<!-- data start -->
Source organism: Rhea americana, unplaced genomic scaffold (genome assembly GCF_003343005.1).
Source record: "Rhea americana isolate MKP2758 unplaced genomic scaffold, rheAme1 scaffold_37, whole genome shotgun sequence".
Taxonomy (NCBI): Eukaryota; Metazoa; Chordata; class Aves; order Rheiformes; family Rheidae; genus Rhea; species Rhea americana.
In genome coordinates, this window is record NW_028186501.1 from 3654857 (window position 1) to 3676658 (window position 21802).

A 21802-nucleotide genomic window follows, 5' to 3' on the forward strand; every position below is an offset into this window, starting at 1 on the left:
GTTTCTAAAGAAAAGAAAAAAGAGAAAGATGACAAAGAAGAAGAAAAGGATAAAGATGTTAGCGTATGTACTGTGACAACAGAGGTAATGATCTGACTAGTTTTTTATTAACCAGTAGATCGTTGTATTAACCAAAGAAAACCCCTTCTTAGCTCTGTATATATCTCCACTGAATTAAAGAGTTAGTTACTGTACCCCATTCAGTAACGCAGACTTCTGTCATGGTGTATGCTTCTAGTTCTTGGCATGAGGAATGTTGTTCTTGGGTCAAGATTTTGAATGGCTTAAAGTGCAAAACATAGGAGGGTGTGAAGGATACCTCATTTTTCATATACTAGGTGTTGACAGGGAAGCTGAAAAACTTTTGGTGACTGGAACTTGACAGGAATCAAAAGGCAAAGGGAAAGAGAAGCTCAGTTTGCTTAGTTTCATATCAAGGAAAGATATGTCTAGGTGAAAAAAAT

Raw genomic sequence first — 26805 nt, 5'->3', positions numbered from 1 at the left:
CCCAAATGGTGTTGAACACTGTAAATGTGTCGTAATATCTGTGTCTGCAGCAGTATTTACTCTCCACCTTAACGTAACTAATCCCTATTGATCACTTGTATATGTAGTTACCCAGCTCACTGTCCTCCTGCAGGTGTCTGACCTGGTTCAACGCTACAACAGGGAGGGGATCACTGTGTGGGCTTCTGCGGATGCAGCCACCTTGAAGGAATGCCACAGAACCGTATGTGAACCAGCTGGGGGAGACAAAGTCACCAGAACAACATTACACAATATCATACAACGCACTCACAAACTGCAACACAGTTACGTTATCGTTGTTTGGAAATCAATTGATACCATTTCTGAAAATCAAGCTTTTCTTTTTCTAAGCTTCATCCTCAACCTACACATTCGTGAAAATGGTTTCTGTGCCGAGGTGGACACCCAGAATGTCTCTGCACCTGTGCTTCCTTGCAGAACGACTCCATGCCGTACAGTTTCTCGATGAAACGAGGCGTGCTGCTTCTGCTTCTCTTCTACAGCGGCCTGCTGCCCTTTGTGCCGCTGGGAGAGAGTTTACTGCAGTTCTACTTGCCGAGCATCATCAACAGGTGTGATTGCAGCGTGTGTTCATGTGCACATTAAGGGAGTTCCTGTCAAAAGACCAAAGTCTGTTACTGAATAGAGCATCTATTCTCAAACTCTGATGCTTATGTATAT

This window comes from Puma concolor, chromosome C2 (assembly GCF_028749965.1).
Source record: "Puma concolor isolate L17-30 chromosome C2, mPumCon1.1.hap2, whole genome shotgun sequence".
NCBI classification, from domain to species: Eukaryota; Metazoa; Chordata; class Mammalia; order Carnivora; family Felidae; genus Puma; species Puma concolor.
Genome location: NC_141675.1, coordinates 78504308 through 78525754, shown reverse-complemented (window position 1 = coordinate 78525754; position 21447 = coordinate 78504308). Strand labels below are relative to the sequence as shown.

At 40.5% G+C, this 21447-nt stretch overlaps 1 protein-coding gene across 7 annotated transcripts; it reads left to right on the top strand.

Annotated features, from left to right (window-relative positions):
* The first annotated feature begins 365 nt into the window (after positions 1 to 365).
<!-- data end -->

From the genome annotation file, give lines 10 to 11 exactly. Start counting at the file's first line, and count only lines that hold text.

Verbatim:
Source record: "Puma concolor isolate L17-30 chromosome C2, mPumCon1.1.hap2, whole genome shotgun sequence".
NCBI classification, from domain to species: Eukaryota; Metazoa; Chordata; class Mammalia; order Carnivora; family Felidae; genus Puma; species Puma concolor.